I'm thinking that unusual whirring sound from the starter was trying to tell me something.

Good talking with you today. How many Alfas were there? Anyone count them all?

Biba
 

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Check the battery cable. Are you getting 12+ at the starter? The cable corrodes on the inside.

One of the "aftermarket" repairs for Alfetta's was to put a remote solenoid on the firewall to help with starting issues. Also was to put a ground from the cylinder head bolt to the chassis to improve the ground. I also installed a MSD and the car usually started on the first turn of the key. If you were to add a Marelliplex distributor, you would have one hot starting and smooth idling Alfetta.
 

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Discussion Starter #5
I appreciate the comments. Photos below are obviously of the old and new battery clamp - and as mentioned, there was no voltage reading between the minus post and at the end of the clamp, though I had 12.8 V from post to post.

After spending way too much time trying to repair the starter from the Alfetta, I did get it to motor, but not enough to start the car. The long screws holding the entire starter assembly together were loose when I removed it. The armature was pretty worn and had the feeling the starter was simply tired.

As it turned out, I was able to get a later, permanent magnet (Bosch) starter. Once installed, the engine immediately started. Tried it a couple of times, always the same. I do have a MarelliPlex on the Alfetta GT and have had it on there for about five years and yes, makes a huge difference.

I haven't had a decent idle with the Webers snce I installed them in 1980 (bought the car in '78, switched to carbs when I found gas in the oil).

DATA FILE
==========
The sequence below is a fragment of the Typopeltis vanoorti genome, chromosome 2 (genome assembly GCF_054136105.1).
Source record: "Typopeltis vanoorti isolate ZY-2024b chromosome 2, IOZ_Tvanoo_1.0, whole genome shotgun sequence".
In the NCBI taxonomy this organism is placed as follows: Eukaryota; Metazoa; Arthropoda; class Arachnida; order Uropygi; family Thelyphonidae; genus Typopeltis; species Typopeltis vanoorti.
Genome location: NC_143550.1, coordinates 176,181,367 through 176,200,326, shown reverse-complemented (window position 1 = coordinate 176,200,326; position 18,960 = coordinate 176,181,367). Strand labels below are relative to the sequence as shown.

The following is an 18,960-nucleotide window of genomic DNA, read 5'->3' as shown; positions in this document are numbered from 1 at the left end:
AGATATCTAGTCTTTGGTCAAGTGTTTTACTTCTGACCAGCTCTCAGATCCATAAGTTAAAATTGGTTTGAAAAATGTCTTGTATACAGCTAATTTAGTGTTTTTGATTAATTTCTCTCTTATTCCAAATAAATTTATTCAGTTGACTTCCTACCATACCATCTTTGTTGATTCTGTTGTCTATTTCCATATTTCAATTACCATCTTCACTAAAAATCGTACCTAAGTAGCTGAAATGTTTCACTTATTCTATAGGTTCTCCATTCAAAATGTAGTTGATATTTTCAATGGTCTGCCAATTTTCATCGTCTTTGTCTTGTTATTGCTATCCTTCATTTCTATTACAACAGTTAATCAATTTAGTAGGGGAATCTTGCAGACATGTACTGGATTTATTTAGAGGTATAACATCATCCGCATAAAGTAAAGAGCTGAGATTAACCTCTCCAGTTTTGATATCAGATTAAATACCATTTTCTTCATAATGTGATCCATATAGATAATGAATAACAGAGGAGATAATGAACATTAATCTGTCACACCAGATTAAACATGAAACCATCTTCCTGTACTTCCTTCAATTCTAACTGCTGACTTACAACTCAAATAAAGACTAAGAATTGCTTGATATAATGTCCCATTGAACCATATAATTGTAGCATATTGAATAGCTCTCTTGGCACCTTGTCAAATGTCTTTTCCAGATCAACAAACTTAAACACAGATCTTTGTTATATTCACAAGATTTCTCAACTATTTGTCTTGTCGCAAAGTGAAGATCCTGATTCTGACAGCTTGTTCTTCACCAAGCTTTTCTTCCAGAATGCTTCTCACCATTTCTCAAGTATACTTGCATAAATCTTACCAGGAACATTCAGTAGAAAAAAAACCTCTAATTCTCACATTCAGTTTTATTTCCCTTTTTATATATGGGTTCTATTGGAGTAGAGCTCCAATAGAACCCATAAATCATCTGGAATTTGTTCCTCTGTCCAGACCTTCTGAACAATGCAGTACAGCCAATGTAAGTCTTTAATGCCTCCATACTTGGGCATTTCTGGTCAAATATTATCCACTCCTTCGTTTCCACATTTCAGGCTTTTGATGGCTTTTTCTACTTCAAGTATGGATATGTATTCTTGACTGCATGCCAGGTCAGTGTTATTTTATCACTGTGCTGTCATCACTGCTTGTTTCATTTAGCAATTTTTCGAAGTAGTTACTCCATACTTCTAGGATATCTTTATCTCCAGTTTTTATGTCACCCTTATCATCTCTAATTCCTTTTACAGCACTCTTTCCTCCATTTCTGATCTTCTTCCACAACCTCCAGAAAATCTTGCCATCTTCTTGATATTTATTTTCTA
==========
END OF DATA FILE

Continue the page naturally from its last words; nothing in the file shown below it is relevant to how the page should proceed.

But about a year ago, I devised a way to synch the left and right pair of carbs, which is next to foolproof. I have a Synchrometer and it verified that both sides were and are in synch.

I now have a very nice even idle, though it can stall at idle until I've driven it about 500 feet. Then it's 'good to go'.

Biba
 

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As it turned out, I was able to get a later, permanent magnet (Bosch) starter. Once installed, the engine immediately started. Tried it a couple of times, always the same. I do have a MarelliPlex on the Alfetta GT and have had it on there for about five years and yes, makes a huge difference.
I would still install a starter relay when you get the chance. It's a 30 minute job, costs a few bucks, and will extend the life of the overloaded ignition switch indefinitely.

bs
 

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Discussion Starter #7
Brian, I fully agree with you regarding the starter relay. I've had one on my '75 Alfetta GT since '85. Almost immediately after buying the car in '78, it would refuse to start when hot. Absolutely nothing would happen when the key was turned.

In '85, by pure chance the car wouldn't start when I was at an auto electric shop. Owner kidded me that he bet I'd replaced the starter, coil, battery, etc. I had to say yes to them all. $35- later and the Alfetta has never failed to start except for unrelated problems.

I most always install a relay on client's starters - using the same type of Bosch relay as on the Alfetta.

Biba
 

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I most always install a relay on client's starters - using the same type of Bosch relay as on the Alfetta.
Which Alfetta Bosch relay?

I don't know of any relay I've ever seen on an Alfetta that I'd trust as a starter relay. Those are purpose built and very heavy duty.

bs